action on an unforeseen event which was unprovided for, and I therefore respectfully ask, whether in the absence of the commander his staff officers have any right to issue orders upon an unforeseen and unprovided-for contingency, in his name, and to order dispositions which he can know nothing of until they are carried out, irrespective of the officer next in rank present in the vicinity?
Very respectfully, your obedient servant,
R. S. RIPLEY,
HDQRS. DEPT. OF S. CAROLINA, GEORGIA, AND FLORIDA,
Charleston, S. C., October 1, 1864.
This letter has been delayed at my headquarters because General Beauregard, who was ordered by the President to investigate the whole matter referred to by Brigadier-General Ripley, desired to examine this with other documents. Before leaving Charleston on the morning of the 17th, I had conferred fully with my senior assistant adjutant and inspector general, Major Lay, who was fully informed of my views, and to whom I had given such directions as I thought would obviate all difficulties, and provide for any contingency likely to arise during the few hours I expected to be absent. I was but 21 miles from Charleston, at Summerville, on the South Carolina Railroad, and had directed that I be sent for immediately if any emergency arose requiring it. During my brief absence General Ripley advised Major Lay to issue orders to other district commanders for movement of troops, which was done, and did not intimate any unwillingness to obey similar orders himself. When perfectly proper orders, in accordance with my instructions and such as I would have given had I been present, were sent him he not only refused to receive and obey them, but came in person to my headquarters, very much excited, and in violent, rude, and insulting manner and language, accompanied with threats to Major Lay, refused to obey or receive orders from my headquarters.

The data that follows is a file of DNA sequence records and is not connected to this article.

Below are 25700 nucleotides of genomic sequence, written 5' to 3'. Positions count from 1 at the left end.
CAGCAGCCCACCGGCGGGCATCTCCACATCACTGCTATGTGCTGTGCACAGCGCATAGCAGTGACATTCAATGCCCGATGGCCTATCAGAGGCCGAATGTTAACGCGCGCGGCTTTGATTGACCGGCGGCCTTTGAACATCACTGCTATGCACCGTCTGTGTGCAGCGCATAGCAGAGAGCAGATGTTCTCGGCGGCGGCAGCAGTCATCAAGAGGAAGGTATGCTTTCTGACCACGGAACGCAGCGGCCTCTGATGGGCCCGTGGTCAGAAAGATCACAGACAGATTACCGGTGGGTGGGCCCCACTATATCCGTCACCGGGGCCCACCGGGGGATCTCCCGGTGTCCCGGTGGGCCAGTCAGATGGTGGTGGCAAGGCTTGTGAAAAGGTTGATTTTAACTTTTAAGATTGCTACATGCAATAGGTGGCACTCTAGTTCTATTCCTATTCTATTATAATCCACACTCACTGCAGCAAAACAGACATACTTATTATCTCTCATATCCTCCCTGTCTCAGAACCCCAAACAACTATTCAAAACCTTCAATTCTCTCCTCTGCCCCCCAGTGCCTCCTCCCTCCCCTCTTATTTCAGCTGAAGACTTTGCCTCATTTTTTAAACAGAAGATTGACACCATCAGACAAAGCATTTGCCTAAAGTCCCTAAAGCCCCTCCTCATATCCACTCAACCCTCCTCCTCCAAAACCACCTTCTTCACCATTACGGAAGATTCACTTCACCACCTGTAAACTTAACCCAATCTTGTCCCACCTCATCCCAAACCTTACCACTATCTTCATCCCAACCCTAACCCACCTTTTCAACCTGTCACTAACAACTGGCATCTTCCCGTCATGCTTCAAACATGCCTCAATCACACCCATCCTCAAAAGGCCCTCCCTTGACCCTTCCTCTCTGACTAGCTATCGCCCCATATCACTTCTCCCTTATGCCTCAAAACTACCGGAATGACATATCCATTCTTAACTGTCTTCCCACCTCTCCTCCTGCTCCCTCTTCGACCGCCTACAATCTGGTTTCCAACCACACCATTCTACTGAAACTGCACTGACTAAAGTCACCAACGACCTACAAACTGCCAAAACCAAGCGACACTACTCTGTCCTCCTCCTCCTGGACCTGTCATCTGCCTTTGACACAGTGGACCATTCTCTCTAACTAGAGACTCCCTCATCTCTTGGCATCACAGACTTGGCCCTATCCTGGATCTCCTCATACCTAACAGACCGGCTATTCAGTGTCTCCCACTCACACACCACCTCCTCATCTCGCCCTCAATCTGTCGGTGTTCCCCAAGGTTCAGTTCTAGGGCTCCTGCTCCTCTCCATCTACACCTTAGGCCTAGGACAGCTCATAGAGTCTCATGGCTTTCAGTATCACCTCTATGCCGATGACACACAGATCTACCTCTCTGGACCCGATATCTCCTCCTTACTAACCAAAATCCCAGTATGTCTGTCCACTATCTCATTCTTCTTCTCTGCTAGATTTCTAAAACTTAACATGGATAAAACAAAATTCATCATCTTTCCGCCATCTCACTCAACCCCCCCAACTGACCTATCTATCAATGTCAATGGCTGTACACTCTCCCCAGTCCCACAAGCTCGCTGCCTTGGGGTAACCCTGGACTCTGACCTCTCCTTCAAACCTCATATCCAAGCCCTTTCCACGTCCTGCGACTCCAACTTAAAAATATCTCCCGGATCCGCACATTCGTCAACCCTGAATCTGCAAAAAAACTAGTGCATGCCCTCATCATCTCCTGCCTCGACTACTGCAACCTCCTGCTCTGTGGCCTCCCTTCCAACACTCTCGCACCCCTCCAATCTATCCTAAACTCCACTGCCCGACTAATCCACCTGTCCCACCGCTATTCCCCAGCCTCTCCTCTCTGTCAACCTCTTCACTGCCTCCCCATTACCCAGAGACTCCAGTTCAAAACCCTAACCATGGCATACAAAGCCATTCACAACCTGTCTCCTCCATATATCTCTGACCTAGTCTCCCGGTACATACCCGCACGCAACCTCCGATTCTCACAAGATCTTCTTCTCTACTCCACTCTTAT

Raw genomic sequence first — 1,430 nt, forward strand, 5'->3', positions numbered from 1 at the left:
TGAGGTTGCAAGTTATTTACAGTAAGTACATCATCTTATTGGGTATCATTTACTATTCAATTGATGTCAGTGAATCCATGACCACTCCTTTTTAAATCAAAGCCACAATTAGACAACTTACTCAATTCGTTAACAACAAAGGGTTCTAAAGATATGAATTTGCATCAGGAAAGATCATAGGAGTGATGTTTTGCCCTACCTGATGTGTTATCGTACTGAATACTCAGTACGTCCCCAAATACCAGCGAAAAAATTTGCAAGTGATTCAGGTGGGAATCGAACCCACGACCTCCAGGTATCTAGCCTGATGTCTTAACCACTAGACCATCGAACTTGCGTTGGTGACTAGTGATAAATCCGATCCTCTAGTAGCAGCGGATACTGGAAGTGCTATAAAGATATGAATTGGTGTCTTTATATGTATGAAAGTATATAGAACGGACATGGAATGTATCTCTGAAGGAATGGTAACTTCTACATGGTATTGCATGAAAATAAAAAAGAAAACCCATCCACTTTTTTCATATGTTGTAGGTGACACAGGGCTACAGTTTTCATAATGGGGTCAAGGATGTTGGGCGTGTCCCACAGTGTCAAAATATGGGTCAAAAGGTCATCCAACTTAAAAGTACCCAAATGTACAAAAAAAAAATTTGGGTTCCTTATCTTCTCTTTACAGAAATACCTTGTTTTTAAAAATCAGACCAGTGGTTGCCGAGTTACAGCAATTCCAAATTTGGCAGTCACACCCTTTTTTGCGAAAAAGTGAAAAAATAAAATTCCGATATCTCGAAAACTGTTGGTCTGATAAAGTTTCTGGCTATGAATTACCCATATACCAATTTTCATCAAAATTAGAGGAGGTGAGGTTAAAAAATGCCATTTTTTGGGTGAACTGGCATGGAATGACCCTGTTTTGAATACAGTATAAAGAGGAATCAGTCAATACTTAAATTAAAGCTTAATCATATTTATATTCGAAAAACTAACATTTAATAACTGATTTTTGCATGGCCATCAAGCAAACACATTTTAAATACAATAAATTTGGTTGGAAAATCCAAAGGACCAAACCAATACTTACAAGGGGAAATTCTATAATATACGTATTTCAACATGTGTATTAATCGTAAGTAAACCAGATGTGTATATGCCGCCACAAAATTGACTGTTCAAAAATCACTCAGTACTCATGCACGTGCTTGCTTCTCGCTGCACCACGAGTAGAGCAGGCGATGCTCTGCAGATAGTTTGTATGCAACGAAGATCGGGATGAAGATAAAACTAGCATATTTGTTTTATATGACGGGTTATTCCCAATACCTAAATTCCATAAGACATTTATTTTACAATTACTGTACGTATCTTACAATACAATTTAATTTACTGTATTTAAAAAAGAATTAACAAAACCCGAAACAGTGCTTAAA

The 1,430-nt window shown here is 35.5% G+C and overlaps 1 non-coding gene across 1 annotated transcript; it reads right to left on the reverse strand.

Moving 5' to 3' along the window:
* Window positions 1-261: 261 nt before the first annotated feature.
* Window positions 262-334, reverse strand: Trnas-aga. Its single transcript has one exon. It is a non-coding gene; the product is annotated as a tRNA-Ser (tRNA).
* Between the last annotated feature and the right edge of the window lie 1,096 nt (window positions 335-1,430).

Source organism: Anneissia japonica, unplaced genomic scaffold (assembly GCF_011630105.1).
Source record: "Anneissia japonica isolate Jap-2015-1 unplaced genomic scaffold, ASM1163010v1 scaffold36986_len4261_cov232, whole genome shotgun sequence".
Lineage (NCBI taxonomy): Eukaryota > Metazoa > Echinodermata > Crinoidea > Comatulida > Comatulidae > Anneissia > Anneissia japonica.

As General Beauregard has, by order of the President, investigated the whole manner and is now on his way with a record of the whole correspondence to lay before His Excellency the result of his investigation, I will not comment further on this letter than to add that if General Ripley's views are correct, the officer commanding this department can never leave his permanent headquarters to visit other portions of the department without danger of confusion and conflict of orders, and can feel no assurance that his orders will be obeyed.
OCTOBER 7, 1864.
Respectfully submitted to the Secretary of War in connection with the report* of General Beauregard on the same subject.
According to long practice in the army, no person in the military service has a right to go behind the order of a staff officer who
*See p. 632.